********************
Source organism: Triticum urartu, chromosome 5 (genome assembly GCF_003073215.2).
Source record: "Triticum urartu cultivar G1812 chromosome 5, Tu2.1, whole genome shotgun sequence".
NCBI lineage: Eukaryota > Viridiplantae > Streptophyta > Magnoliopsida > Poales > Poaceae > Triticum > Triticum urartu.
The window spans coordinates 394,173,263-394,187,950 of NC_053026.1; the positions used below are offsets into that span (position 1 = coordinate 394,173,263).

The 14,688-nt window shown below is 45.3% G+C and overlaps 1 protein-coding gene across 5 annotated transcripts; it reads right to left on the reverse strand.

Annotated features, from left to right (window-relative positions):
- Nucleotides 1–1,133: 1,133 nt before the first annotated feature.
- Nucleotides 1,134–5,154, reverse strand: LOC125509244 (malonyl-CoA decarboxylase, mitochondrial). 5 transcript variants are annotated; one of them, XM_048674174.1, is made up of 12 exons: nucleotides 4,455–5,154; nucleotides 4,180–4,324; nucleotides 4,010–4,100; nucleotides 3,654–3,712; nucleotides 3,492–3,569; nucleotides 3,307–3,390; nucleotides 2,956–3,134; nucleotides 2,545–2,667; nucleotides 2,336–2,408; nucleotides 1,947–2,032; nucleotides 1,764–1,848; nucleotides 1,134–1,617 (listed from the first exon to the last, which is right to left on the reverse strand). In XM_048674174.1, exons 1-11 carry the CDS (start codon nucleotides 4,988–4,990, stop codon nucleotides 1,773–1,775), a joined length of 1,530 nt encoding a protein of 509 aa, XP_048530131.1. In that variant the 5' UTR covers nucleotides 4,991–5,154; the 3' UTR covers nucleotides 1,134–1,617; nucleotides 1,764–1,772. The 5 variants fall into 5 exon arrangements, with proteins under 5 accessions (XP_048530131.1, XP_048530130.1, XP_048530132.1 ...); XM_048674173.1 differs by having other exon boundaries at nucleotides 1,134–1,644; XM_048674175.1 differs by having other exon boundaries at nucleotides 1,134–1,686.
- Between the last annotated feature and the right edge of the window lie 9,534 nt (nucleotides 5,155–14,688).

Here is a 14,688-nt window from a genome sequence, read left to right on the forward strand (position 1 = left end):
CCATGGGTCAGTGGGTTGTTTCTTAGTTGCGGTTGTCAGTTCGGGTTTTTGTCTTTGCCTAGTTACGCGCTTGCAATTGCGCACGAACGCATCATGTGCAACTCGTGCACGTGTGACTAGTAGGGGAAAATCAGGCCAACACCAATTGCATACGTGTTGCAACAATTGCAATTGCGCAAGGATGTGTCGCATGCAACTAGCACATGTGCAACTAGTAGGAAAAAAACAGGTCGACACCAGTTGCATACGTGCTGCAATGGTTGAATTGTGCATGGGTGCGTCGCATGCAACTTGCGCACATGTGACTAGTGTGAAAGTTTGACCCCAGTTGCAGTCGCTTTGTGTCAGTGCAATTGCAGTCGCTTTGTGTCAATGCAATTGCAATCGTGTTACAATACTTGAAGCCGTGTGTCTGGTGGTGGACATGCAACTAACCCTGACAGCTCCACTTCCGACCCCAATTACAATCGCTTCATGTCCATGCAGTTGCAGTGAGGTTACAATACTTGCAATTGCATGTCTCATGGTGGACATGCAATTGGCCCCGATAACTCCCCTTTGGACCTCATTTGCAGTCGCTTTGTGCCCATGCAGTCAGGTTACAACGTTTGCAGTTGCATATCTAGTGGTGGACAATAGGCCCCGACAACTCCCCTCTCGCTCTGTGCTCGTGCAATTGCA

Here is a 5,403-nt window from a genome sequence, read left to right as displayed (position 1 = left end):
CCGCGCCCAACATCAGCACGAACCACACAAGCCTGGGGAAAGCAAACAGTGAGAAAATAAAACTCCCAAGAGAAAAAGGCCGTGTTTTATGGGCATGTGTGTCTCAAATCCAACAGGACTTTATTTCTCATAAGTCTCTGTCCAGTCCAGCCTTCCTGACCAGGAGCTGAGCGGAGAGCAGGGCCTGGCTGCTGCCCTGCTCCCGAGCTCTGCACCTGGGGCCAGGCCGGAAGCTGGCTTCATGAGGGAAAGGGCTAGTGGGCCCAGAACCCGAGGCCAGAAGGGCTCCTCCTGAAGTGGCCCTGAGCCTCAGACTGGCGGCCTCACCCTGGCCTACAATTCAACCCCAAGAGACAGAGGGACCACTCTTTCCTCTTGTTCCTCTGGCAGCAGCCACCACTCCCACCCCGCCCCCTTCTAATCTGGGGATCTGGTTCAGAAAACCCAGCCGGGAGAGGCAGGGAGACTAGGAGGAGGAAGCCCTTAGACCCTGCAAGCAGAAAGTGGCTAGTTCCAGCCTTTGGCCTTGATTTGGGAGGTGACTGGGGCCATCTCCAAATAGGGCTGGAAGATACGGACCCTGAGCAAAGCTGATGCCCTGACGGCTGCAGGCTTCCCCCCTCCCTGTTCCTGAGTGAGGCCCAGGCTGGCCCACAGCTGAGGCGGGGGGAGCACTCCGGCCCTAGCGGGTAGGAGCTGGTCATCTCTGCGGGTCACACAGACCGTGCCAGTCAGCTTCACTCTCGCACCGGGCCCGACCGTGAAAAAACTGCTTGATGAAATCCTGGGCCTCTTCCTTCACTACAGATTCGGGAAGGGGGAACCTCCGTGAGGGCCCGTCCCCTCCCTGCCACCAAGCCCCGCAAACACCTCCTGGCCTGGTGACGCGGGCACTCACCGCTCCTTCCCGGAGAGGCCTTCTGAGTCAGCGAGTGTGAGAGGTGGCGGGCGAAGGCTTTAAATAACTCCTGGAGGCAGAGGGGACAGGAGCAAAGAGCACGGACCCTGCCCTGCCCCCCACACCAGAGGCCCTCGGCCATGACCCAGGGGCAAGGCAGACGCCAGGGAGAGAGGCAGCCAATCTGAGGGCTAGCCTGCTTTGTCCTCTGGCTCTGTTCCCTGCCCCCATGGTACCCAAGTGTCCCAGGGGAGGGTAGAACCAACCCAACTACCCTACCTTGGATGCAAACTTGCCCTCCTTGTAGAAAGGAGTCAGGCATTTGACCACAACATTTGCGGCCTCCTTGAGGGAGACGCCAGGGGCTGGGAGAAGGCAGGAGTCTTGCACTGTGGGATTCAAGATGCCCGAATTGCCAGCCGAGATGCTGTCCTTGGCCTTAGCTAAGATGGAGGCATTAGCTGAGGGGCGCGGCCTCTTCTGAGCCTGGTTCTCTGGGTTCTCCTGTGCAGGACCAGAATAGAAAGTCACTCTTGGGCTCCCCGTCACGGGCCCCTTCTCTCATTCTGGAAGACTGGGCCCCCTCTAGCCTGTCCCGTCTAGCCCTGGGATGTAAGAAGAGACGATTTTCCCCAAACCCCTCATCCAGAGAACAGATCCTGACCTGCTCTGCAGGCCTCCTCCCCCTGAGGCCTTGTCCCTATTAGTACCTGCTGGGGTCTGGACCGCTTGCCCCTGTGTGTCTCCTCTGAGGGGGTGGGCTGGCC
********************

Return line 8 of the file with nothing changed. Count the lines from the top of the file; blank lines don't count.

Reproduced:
- Nucleotides 1,134–5,154, reverse strand: LOC125509244 (malonyl-CoA decarboxylase, mitochondrial). 5 transcript variants are annotated; one of them, XM_048674174.1, is made up of 12 exons: nucleotides 4,455–5,154; nucleotides 4,180–4,324; nucleotides 4,010–4,100; nucleotides 3,654–3,712; nucleotides 3,492–3,569; nucleotides 3,307–3,390; nucleotides 2,956–3,134; nucleotides 2,545–2,667; nucleotides 2,336–2,408; nucleotides 1,947–2,032; nucleotides 1,764–1,848; nucleotides 1,134–1,617 (listed from the first exon to the last, which is right to left on the reverse strand). In XM_048674174.1, exons 1-11 carry the CDS (start codon nucleotides 4,988–4,990, stop codon nucleotides 1,773–1,775), a joined length of 1,530 nt encoding a protein of 509 aa, XP_048530131.1. In that variant the 5' UTR covers nucleotides 4,991–5,154; the 3' UTR covers nucleotides 1,134–1,617; nucleotides 1,764–1,772. The 5 variants fall into 5 exon arrangements, with proteins under 5 accessions (XP_048530131.1, XP_048530130.1, XP_048530132.1 ...); XM_048674173.1 differs by having other exon boundaries at nucleotides 1,134–1,644; XM_048674175.1 differs by having other exon boundaries at nucleotides 1,134–1,686.